After losing her younger brother due to political crossfire, Colette McVeigh’s (Andrea Riseborough) life remains steeped in violence and uncertainty when we rejoin her in 1993. After being arrested for a failed bomb plot on the London Underground, Colette is given a lifeline in Mac (Clive Owen), who offers to protect her son if she cooperates as an informant.

With barely a word spoken in the film’s opening and coolly tense sequence, director James Marsh ensures we know what to expect in regards to pace and tone for the remainder of SHADOW DANCER. Though comfortable in its silence – Colette refuses to speak to Mac without a lawyer – the quiet leaves you restless and unnerved, especially in the absence of Dickon Hinchliffe’s stunning score.

Pulling you in with her big eyes and surprisingly well-hidden emotions, Riseborough faces a big challenge over whether to go big or small, with her minimal display a welcome choice. Aware that death is potentially around every corner and that her son is emotional collateral, she is completely trapped by her brothers’ political involvement in a place where family is paramount – even when her brother Gerry (Aidan Gillen) is showing her son how to ride a bike there is a sense of constant control.

Surprisingly, Clive Owen’s presence is rather sporadic, working very much to the film’s advantage by focusing on Colette’s story. He also plays it entirely straight so as to not snatch the film from under Riseborough’s feet and ensuring he remains a trustworthy and mostly realistic presence.

With news footage spliced in for authenticity and details such as checking under cars for bombs, SHADOW DANCER always remains quietly tangible, even if it may have been a superior and very effective mini-series. Yet there is something about the slow burn aspect that is incredibly rewarding, with the played down style working extremely well to build up to some of the awful things that we witness before the credits.


Starting with an aimless meander through woods near his home, Coggie (Michael Coventry) is handed on a plate to us as a bored teenager who would far rather dissect wasps and mark himself with razor blades than spend time with his family or do anything remotely productive.

With school breaking up and a long summer ahead, Coggie and friend Macca (Paul Bamford) find themselves drawn to neighbourhood wild child, Ste (Tom Pauline), in a bid to keep their boredom at bay. But it’s in this boredom that the film seems to trip itself up, with it hard to tell whether the drawn-out narrative is hoping to reflect this emotion or if it’s simply reveling in self-indulgence.

With the idea of parental negligence made a little too obvious, SMALL CREATURES suffers greatly from a disproportionate amount of cookie cutter characters, with Coggie the only one you remotely empathise with during the rather painful one hour and twenty-seven minute running time. While the three boys have varied natural ability and a lot of their conversations about everyday life are very real, it is only Coventry who emotes anything beyond an average episode of Waterloo Road.

With the boys paid to do other people’s dirty work by spraying graffiti over a wall at the start, we are immediately told that this is a way of life and not something they can escape from. However, they never seem to want to achieve anything above vandalism and smoking weed, making them very hard to care for, and even though we’re force-fed the idea that this is nature vs. nurture and all to do with circumstance, director Martin Wallace never delivers a valuable or interesting point in this poor attempt at social commentary.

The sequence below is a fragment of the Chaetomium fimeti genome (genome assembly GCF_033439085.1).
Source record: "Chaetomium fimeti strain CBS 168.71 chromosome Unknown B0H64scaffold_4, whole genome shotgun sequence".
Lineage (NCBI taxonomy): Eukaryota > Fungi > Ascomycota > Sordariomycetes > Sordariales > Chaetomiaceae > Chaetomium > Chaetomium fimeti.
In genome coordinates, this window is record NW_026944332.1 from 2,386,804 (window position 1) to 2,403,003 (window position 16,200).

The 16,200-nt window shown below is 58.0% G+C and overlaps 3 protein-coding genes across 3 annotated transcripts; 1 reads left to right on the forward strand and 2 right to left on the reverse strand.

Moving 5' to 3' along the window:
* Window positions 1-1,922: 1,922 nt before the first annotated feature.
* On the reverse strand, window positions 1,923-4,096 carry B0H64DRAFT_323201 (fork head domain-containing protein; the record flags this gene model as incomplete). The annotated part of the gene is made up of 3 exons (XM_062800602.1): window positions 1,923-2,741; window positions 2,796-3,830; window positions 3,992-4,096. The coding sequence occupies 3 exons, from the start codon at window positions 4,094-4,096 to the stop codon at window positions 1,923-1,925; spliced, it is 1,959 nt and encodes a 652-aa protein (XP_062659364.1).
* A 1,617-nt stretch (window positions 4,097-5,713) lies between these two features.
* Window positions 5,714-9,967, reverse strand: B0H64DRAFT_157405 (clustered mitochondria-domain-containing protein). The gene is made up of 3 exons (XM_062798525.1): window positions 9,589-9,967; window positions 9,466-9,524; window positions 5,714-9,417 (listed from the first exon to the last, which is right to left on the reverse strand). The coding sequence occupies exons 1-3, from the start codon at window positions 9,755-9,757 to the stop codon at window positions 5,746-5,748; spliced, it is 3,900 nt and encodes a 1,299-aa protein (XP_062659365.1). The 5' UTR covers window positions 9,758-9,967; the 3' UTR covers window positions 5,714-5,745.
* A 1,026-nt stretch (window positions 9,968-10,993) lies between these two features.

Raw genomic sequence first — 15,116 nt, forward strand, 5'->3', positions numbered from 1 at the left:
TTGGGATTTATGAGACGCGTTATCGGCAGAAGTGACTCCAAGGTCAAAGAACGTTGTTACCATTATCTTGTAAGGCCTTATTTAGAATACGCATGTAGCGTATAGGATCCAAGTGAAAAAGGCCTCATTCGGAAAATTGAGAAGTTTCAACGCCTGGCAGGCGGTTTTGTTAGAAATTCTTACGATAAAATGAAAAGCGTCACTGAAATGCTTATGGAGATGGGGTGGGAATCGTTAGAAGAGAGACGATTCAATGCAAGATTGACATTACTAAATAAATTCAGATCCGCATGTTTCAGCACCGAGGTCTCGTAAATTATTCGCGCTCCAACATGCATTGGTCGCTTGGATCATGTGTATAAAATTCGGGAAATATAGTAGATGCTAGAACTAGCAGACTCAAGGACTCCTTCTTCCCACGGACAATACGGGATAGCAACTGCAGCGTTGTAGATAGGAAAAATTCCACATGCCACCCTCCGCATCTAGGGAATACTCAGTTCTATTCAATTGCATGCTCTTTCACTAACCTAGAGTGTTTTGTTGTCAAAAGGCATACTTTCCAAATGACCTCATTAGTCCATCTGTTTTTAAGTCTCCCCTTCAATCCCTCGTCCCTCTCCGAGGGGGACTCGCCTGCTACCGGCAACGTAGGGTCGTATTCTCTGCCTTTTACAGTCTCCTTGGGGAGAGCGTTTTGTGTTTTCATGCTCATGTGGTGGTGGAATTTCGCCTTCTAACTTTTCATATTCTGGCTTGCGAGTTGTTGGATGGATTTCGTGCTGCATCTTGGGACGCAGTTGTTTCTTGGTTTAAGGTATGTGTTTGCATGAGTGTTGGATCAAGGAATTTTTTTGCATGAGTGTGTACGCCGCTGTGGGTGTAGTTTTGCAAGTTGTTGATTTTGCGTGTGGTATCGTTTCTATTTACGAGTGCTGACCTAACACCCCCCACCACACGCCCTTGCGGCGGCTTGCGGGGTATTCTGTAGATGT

With the horrendously farfetched and unexciting final third appearing to be from a completely different film, the need for a more consistent narrative becomes almost unbearable in its tedium. Never a touch as threatening as it believes, SMALL CREATURES is completely unmemorable.

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  • I thought I’d add a couple of things to your review.

    The film was made for fifty thousands pounds and was pieced together over two years, outside of any conventional framework for film production. At Edinburgh, it played in the Michael Powell award strand, which (like the multimillion pound budget, BBC backed, Shadow Dancer) means it was nominated for Best British feature and Best Performance. Pretty good for a £50k film.

    You state in the review of the three 14-year-old leads – “they never seem to want to achieve anything above vandalism and smoking weed, making them very hard to care for”. The main struggle of the protagonist is to stay out of trouble when there is so little else on offer. A dilemma faced by many young people in the UK today.

    Your claim that there’s a ‘nature vs nurture’ thing going on in the film is groundless. How can I be so sure? Because I made the film. It’s played at various fests around the world and I’ve never heard anyone one else make the nature vs. nurture interpretation…… Except another reviewer, Patrick Gamble, with whom you hung out with at Edinburgh and subsequently engaged in twitter moan about the film.

    Then you, Mr Gamble and another inexperienced writer (Jamie Neish, seemingly another of your Edinburgh new friends and also party to the twitter moan) all write scathing reviews that fail to give any real context of a film that is clearly not the kind of thing intended or destined for general release or mainstream audience.

    Meanwhile, in Time Out, Trevor Johnston decides to take the all-together more constructive approach, when he cites the film in rather positive terms in his roundup of the Edinburgh film festival.